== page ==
Jews in Hollywood, 1930-1950

Projecting America.

Print this page Print this page

This immigrant enthusiasm for American popular culture, and this understanding of mass American tastes, took different shapes and forms at the different "Jewish studios." While M-G-M, for instance, under Mayer, turned out pictures that have been described as folksy, romantic, sentimental, glossy, “feminine” films for the middle class, the Warner Brothers, under Jack Lo Warner, produced “less ladylike” crime stories, melodramas, biographies, and “social conscience” films for and about the working class. Both sets of films were variations on themes of American popular culture, as seen through historical immigrants' lenses.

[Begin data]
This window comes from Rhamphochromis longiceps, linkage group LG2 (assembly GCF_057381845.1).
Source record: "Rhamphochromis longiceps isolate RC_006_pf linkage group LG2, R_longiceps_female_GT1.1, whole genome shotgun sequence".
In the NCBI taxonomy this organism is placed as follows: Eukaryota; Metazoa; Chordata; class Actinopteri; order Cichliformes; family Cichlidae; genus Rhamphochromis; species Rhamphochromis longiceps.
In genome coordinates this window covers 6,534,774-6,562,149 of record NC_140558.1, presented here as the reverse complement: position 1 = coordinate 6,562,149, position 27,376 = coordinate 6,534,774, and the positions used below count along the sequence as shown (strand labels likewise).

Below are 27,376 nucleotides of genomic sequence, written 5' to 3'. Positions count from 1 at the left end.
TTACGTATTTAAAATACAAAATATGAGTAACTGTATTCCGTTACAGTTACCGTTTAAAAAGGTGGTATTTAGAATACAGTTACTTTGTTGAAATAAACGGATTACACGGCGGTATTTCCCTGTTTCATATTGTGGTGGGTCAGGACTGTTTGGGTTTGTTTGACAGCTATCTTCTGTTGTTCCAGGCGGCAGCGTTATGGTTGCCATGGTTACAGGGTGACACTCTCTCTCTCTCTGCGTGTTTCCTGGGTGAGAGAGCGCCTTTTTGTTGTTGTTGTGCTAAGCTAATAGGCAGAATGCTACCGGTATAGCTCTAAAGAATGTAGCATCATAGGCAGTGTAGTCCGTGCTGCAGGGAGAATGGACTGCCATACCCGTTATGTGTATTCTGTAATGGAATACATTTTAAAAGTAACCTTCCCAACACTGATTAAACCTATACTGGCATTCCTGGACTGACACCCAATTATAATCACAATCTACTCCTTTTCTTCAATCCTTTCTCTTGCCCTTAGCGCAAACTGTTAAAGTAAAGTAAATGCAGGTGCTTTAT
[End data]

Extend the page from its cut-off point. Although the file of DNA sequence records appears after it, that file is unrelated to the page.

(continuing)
Did you like this article?  MyJewishLearning is a not-for-profit organization.

Please consider making a donation today.

Norman L. Friedman is Professor of Sociology at California State University, Los Angeles.